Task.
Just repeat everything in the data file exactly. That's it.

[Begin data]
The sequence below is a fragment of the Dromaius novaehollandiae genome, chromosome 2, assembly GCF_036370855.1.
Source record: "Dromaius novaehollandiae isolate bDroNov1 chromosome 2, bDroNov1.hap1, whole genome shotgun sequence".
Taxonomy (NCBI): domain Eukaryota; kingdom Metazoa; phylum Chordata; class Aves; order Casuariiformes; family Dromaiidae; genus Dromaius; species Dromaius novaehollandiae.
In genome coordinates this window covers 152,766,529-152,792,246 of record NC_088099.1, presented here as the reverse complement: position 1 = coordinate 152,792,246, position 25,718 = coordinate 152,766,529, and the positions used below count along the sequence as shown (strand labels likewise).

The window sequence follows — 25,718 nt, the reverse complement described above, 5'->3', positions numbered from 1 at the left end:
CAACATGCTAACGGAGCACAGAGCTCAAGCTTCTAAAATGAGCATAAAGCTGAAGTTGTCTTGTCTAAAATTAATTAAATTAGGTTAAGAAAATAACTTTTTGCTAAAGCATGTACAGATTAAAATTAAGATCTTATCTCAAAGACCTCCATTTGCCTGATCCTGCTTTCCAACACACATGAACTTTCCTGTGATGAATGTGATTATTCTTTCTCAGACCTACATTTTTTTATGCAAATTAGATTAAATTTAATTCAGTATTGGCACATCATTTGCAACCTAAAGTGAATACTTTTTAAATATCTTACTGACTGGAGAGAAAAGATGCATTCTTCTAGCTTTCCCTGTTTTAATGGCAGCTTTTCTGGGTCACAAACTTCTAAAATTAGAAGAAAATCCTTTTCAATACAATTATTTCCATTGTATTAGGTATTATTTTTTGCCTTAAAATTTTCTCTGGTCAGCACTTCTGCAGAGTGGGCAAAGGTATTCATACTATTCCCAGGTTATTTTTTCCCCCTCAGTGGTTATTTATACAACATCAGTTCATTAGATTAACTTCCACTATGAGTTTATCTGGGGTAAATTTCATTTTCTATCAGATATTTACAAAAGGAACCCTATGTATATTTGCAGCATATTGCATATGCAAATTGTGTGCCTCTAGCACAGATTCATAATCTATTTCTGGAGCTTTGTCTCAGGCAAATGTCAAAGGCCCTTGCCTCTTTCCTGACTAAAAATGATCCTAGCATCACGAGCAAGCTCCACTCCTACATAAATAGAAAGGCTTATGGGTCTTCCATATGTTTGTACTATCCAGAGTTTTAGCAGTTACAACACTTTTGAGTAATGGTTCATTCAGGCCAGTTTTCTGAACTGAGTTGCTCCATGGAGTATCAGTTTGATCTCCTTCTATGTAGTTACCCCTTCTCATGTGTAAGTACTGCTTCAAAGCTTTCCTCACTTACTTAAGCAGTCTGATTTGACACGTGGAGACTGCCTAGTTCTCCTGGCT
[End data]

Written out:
The sequence below is a fragment of the Dromaius novaehollandiae genome, chromosome 2, assembly GCF_036370855.1.
Source record: "Dromaius novaehollandiae isolate bDroNov1 chromosome 2, bDroNov1.hap1, whole genome shotgun sequence".
Taxonomy (NCBI): domain Eukaryota; kingdom Metazoa; phylum Chordata; class Aves; order Casuariiformes; family Dromaiidae; genus Dromaius; species Dromaius novaehollandiae.
In genome coordinates this window covers 152,766,529-152,792,246 of record NC_088099.1, presented here as the reverse complement: position 1 = coordinate 152,792,246, position 25,718 = coordinate 152,766,529, and the positions used below count along the sequence as shown (strand labels likewise).

The window sequence follows — 25,718 nt, the reverse complement described above, 5'->3', positions numbered from 1 at the left end:
CAACATGCTAACGGAGCACAGAGCTCAAGCTTCTAAAATGAGCATAAAGCTGAAGTTGTCTTGTCTAAAATTAATTAAATTAGGTTAAGAAAATAACTTTTTGCTAAAGCATGTACAGATTAAAATTAAGATCTTATCTCAAAGACCTCCATTTGCCTGATCCTGCTTTCCAACACACATGAACTTTCCTGTGATGAATGTGATTATTCTTTCTCAGACCTACATTTTTTTATGCAAATTAGATTAAATTTAATTCAGTATTGGCACATCATTTGCAACCTAAAGTGAATACTTTTTAAATATCTTACTGACTGGAGAGAAAAGATGCATTCTTCTAGCTTTCCCTGTTTTAATGGCAGCTTTTCTGGGTCACAAACTTCTAAAATTAGAAGAAAATCCTTTTCAATACAATTATTTCCATTGTATTAGGTATTATTTTTTGCCTTAAAATTTTCTCTGGTCAGCACTTCTGCAGAGTGGGCAAAGGTATTCATACTATTCCCAGGTTATTTTTTCCCCCTCAGTGGTTATTTATACAACATCAGTTCATTAGATTAACTTCCACTATGAGTTTATCTGGGGTAAATTTCATTTTCTATCAGATATTTACAAAAGGAACCCTATGTATATTTGCAGCATATTGCATATGCAAATTGTGTGCCTCTAGCACAGATTCATAATCTATTTCTGGAGCTTTGTCTCAGGCAAATGTCAAAGGCCCTTGCCTCTTTCCTGACTAAAAATGATCCTAGCATCACGAGCAAGCTCCACTCCTACATAAATAGAAAGGCTTATGGGTCTTCCATATGTTTGTACTATCCAGAGTTTTAGCAGTTACAACACTTTTGAGTAATGGTTCATTCAGGCCAGTTTTCTGAACTGAGTTGCTCCATGGAGTATCAGTTTGATCTCCTTCTATGTAGTTACCCCTTCTCATGTGTAAGTACTGCTTCAAAGCTTTCCTCACTTACTTAAGCAGTCTGATTTGACACGTGGAGACTGCCTAGTTCTCCTGGCT